If you are looking to start a CNA school, there are quite a few things to consider along this venture. Many people want to know the profitability of a CNA school. How much the tuition should be? Or where they should place their school? In my 5 years of starting CNA schools all over the nation, I have mastered the top 5 items every CNA school owner should consider during the startup process and they go much deeper than the items listed above.

  1. Who can teach the CNA program?

Many are unaware that CNA programs are federally regulated. This means that the federal government has predetermined certain rules and regulations that every CNA school must abide by. These rules and regulations have been interpreted by every state a little differently. However, the federal government states that every CNA program must have a program coordinator. The program coordinator must be a registered nurse with at least two years of experience, and one of those years of experience must be in long-term care, providing care for the elderly. Additionally, the government states that in order for one to teach CNA, they must be a nurse with at least one year of experience. Every state has interpreted the term nurse differently (RN vs LPN) and some states have even placed more nursing experience requirements than what the federal government has placed. To learn more about who can teach CNAs be sure to visit your state’s department of health or board of nursing for more specific information.

  1. Who can own a CNA program?

Generally speaking, anyone can own a CNA school. Most states do not place any educational requirements or experience requirements for one to own a CNA school. As long as the owner places the proper personnel in the school to oversee and teach the program, the program can function. There are a few states that conduct a background check, bankruptcy checks and even financial status/credit checks to ensure you can afford the responsibility of the schools. Please check your state’s board of higher education regulation for more information on this topic.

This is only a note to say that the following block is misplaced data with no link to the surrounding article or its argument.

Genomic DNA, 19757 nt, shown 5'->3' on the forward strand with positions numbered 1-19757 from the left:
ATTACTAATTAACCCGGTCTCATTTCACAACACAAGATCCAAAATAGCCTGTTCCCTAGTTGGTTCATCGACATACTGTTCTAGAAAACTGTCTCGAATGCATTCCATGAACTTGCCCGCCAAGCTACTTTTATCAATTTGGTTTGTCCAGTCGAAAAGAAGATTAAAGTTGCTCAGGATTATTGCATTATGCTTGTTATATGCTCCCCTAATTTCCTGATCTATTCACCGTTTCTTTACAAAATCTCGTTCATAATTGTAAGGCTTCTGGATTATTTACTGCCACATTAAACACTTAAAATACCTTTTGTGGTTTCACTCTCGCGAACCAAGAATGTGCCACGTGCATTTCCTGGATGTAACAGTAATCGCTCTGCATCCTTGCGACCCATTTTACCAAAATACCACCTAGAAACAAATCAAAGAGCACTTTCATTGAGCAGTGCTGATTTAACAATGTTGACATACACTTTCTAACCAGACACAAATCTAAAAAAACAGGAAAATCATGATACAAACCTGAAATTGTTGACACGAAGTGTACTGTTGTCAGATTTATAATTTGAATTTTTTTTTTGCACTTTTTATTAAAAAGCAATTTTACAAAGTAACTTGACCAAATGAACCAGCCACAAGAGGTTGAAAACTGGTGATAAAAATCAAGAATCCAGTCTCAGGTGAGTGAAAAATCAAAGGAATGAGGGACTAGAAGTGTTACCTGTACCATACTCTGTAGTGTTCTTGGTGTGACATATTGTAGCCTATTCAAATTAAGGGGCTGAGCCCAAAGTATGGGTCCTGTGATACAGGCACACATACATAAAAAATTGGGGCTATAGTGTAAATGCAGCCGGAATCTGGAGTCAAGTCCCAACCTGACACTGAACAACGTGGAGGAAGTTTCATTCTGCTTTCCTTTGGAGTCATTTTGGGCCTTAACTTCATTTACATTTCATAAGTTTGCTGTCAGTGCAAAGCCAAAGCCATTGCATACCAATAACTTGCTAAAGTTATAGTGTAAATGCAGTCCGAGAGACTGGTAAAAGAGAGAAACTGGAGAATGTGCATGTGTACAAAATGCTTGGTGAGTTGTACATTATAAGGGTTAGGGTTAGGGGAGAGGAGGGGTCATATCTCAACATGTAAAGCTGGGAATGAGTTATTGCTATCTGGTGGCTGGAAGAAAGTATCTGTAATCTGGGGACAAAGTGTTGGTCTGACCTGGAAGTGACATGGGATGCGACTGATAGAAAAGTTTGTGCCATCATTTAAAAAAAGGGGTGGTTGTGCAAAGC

1. How long does it take to start a CNA school?

This is not an overnight process, or a “few pages of paperwork and you’re done” scenario. Depending on the state, many programs take 6 months to one year from the start of the paperwork process to the approval of the program. Be ready for a marathon and not a sprint. Acquiring teaching supplies, identifying a location, hiring staff, and determining your company policies are only a few pieces to the puzzle. Many states require that you write a curriculum from scratch with specific requirements, while other states provide you with a curriculum that you then must identify the needed supplemental materials. Either way, the process takes time so be prepared.

  1. What book should be used for the instructor to teach from?

This is the top item most of my clients never think about until I ask them. If you are staring a CNA school and you are not a nurse, you will want to consult with your future nurse program coordinator to help you figure this part out. Writing a curriculum or choosing a book to teach from is the most critical step in determining your students’ success. The book you choose must be published within the last 5 years in most cases and should complement the program or target audience you are teaching. For instance, if your CNA program will be a few months or so, you may want to consider a book that goes in depth on certain topics whereas a fast paced 4-week program may want to consider a book that is more accelerated. Not all publishers offer both options. We often suggest August Learning Solutions CNA textbook for most of our clients as we love the features and brilliance of the book.

  1. What type of facilities can CNA schools send their students to for clinical rotations?

The federal law states CNA clinical education MUST be conducted in a long-term care facility, also known as a skilled nursing home. The federal government only requires 16 hours of clinical education; however, many states have added additional hour requirements. In order for a CNA school to gain full approval, the owner must obtain a written clinical contract signed by a nursing home in order to function. Your CNA school will heavily rely on this relationship, so identifying a nursing home to connect with very early on is key!

I hope these tips help you make educated decisions along your CNA school start-up journey. Starting a CNA School is hard work but you can do it! Just take your time and get it done right. If you would like help along the way, just let us know. Check out our services tab HERE or email us at [email protected] and we can help you learn about the different options we offer.

Victoria Randle MSN, NP-C is the owner and operator of The Secret Cocktail®, a healthcare school consulting firm located in Atlanta, GA. Since their inception in 2018, the company has consulted to help start over 100 CNA schools across the nation.